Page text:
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About living with (or recovering from) Mental Disorders and Co-Dependency
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» The Harmful Effects of Toxic Stress on You & Your Children - World of Psychology

» The Harmful Effects of Toxic Stress on You & Your Children - World of Psychology | ISO Mental Health & Wellness | Scoop.it
You aren't doing your kids any favors by staying in an unhealthy marriage.
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The Human Voice May Not Spark Pleasure In Children With Autism : NPR

The Human Voice May Not Spark Pleasure In Children With Autism : NPR | ISO Mental Health & Wellness | Scoop.it
Scientists and parents have long been baffled by the fact that children with autism often don't pay attention to human voices.
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After the Narcissistic Parent

After the Narcissistic Parent | ISO Mental Health & Wellness | Scoop.it
It’s Narcissist Friday! A friend asked me to go with him to see his mother as she lay dying in the hospital.  He wanted me to reassure her about her faith.  He may also have wanted me to understand...
The Writing Goddess's insight:

Too many people have parents who did not/could not love them, for whatever reason. Unlike Hollywood, there are rarely deathbed apologies and reconciliation from the abuser.

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Embattled Childhoods May Be the Real Trauma for Soldiers With PTSD - Association for Psychological Science

Embattled Childhoods May Be the Real Trauma for Soldiers With PTSD - Association for Psychological Science | ISO Mental Health & Wellness | Scoop.it

New research on posttraumatic stress disorder (PTSD) in soldiers challenges popular assumptions about the origins and trajectory of PTSD, providing evidence that traumatic experiences in childhood – not combat – may predict which soldiers develop the disorder.


Psychological scientist Dorthe Berntsen of Aarhus University in Denmark and a team of Danish and American researchers wanted to understand why some soldiers develop PTSD but others don’t. They also wanted to develop a clearer understanding of how the symptoms of the disorder progress.


“Most studies on PTSD in soldiers following service in war zones do not include measures of PTSD symptoms prior to deployment and thus suffer from a baseline problem. Only a few studies have examined pre- to post-deployment changes in PTSD symptoms, and most only use a single before-and-after measure,” says Berntsen.

 

The findings challenge the notion that exposure to combat and other war atrocities is the main cause of PTSD.


“We were surprised that stressful experiences during childhood seemed to play such a central role in discriminating the resilient versus non-resilient groups,” says Berntsen. “These results should make psychologists question prevailing assumptions about PTSD and its development.”

 

[Note from Mom Psych: The really surprising thing is that the researchers were surprised. Other researchers have long known that secure attachment in childhood supports resilience (against the effects of stress as well as trauma), and that differences in resilience help explain why some people succumb to mental health issues later in life and others don't.]  See also: http://www.mom-psych.com/Articles/Trauma-and-Resilience/What-Is-Resilience-GS1001.html ;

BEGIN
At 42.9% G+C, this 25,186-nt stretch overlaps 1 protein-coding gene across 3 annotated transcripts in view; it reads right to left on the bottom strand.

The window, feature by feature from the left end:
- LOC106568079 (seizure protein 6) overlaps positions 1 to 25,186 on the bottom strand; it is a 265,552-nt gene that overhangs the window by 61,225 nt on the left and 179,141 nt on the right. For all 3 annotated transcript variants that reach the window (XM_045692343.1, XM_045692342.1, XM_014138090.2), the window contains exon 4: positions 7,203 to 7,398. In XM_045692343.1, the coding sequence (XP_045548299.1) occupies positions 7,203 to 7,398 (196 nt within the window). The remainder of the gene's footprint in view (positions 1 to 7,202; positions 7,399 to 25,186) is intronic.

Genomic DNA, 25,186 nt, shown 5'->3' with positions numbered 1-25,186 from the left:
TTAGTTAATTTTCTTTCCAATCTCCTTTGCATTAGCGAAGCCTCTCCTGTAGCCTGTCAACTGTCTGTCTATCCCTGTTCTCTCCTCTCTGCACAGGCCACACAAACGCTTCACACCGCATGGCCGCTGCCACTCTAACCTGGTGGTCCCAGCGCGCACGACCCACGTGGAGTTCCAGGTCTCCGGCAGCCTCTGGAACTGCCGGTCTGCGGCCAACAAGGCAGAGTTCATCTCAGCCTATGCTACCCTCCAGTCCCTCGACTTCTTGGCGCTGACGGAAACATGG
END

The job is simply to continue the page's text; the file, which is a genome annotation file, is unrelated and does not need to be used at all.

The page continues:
Via Gina Stepp
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Society for Neuroscience - Studies Report Early Childhood Trauma Takes Visible Toll On Brain; Changes Found In Regions Controlling Heart and Behavior

Society for Neuroscience - Studies Report Early Childhood Trauma Takes Visible Toll On Brain; Changes Found In Regions Controlling Heart and Behavior | ISO Mental Health & Wellness | Scoop.it

Trauma in infancy and childhood shapes the brain, learning, and behavior, and fuels changes that can last a lifetime, according to new human and animal research released October 16. 

 

The findings show:

• Physical abuse in early childhood may realign communication between key “body-control” brain areas, possibly predisposing adults to cardiovascular disease and mental health problems 

• Rodent studies provide insight into brain changes that allow tolerance of pain within mother-pup attachment.


• Childhood poverty is associated with changes in working memory and attention years later in adults; yet training in childhood is associated with improved cognitive functions.


• Chronic stress experienced by infant primates leads to fearful and aggressive behaviors; these are associated with changes in stress hormone production and in the development of the amygdala.

 

Another recent finding discussed shows that:


• Parent education and income is associated with children’s brain size, including structures important for memory and emotion.

 

(The Society for Neuroscience is a nonprofit membership organization of basic scientists and physicians who study the brain and nervous system.)


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» Many Helicopter Moms Prone to Crash and Burn - Psych Central News

» Many Helicopter Moms Prone to Crash and Burn   - Psych Central News | ISO Mental Health & Wellness | Scoop.it

In a nation of supermoms and tiger moms, experts hope a new study may cause some to take notice as researchers have found that an intensive parenting style may damage a mother’s mental health.